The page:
1 Answer | Add Yours
I don't see either work capitulating to traditional notions of gender roles. I see both as presenting a complex and different portrait of what it means to be a woman and what can be entailed in such a definition. The depictions seen in both works are ones that help to redefine the vision of women and add layers to its complexity. They are not reductive and singular visions that seek to pigeon hole women into convenient roles that empower patriarchal configurations of power. The battle of the warring visions of consciousness in Gersternberg's play helps to bring out that women, like all human beings, are complex. They are not figures for whom anyone can "think for them," as well as detracting from the intricacies within the human psyche. While there is not an outward cry for change wihtin the work, there is a condition that makes it clear that women suffer when their voice is negated or denied. For Glaspell's work, there is a bit more proactivity about how women can be as productive, if not more, than men. In the end, both works seek to create a vision of women that is different than traditional depictions and helps to add richness and vitality to the predicament of being a women in the modern setting.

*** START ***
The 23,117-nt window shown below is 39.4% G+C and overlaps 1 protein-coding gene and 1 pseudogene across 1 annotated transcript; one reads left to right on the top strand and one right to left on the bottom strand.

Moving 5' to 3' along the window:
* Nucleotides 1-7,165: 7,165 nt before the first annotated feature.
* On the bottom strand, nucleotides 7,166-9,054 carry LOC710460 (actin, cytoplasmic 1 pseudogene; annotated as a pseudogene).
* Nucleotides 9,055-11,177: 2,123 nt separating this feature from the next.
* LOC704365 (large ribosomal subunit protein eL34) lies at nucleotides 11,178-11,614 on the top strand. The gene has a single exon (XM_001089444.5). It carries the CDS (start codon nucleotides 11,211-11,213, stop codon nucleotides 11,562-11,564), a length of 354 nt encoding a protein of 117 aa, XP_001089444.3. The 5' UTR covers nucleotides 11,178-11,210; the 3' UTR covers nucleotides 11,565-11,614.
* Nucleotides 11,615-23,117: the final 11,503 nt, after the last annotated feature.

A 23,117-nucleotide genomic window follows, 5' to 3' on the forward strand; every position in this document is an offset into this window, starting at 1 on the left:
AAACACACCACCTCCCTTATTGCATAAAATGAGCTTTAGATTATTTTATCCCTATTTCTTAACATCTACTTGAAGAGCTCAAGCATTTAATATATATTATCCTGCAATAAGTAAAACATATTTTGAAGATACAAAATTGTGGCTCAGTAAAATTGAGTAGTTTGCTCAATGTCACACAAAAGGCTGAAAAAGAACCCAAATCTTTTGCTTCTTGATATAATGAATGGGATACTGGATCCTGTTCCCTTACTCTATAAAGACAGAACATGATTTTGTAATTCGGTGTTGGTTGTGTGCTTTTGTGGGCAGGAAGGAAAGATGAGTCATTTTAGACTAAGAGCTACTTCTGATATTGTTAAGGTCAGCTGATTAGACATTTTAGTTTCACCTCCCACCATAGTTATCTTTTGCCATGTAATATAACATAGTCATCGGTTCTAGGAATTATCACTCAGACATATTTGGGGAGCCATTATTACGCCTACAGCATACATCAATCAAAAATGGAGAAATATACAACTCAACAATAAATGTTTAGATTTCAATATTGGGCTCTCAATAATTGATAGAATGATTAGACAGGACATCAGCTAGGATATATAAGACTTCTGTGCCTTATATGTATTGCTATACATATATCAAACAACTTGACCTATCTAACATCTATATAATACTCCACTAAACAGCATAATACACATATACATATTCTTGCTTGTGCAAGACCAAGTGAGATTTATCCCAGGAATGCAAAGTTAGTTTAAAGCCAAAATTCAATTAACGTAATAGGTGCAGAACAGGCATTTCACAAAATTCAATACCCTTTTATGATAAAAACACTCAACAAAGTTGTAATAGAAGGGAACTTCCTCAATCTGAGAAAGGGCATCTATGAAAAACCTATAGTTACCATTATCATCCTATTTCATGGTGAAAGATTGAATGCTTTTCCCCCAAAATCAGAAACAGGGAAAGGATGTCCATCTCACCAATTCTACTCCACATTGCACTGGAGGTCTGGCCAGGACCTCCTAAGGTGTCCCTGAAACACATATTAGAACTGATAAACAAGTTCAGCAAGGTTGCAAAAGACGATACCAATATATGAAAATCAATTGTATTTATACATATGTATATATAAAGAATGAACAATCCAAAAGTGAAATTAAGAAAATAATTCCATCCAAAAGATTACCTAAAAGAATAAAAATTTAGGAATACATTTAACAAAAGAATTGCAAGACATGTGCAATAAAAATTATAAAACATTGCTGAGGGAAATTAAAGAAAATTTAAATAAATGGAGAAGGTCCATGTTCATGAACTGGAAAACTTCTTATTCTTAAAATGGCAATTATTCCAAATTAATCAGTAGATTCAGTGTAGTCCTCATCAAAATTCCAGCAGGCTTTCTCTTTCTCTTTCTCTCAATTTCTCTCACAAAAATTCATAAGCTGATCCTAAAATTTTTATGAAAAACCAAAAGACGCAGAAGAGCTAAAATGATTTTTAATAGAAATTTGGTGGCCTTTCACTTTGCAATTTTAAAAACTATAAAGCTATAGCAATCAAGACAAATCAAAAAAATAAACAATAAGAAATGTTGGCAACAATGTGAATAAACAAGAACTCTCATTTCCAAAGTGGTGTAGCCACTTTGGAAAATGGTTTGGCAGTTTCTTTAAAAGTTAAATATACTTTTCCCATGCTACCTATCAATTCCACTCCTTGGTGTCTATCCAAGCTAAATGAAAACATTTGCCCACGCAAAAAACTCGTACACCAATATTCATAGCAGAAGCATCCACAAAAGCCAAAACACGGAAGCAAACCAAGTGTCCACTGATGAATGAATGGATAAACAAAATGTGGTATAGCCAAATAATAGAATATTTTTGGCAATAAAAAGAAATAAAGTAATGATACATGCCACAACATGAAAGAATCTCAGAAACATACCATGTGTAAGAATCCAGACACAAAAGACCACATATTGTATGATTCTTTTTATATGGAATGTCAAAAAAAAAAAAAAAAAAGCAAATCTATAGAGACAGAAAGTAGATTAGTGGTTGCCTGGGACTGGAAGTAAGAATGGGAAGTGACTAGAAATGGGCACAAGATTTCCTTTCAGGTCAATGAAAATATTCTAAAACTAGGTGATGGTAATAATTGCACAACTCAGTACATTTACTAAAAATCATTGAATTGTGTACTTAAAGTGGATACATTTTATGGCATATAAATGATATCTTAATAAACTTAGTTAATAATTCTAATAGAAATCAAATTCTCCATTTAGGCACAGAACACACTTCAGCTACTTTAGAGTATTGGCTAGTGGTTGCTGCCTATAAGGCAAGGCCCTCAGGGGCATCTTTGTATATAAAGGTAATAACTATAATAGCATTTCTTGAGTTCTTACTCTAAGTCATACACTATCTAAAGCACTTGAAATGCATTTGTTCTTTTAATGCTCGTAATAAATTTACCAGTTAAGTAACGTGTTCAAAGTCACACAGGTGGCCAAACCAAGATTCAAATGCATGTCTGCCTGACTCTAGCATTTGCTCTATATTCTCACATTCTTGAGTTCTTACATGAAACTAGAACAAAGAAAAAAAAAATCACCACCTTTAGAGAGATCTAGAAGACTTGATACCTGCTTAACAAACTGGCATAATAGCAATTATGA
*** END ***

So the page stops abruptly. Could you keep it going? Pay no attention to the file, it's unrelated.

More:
We’ve answered 318,959 questions. We can answer yours, too.Ask a question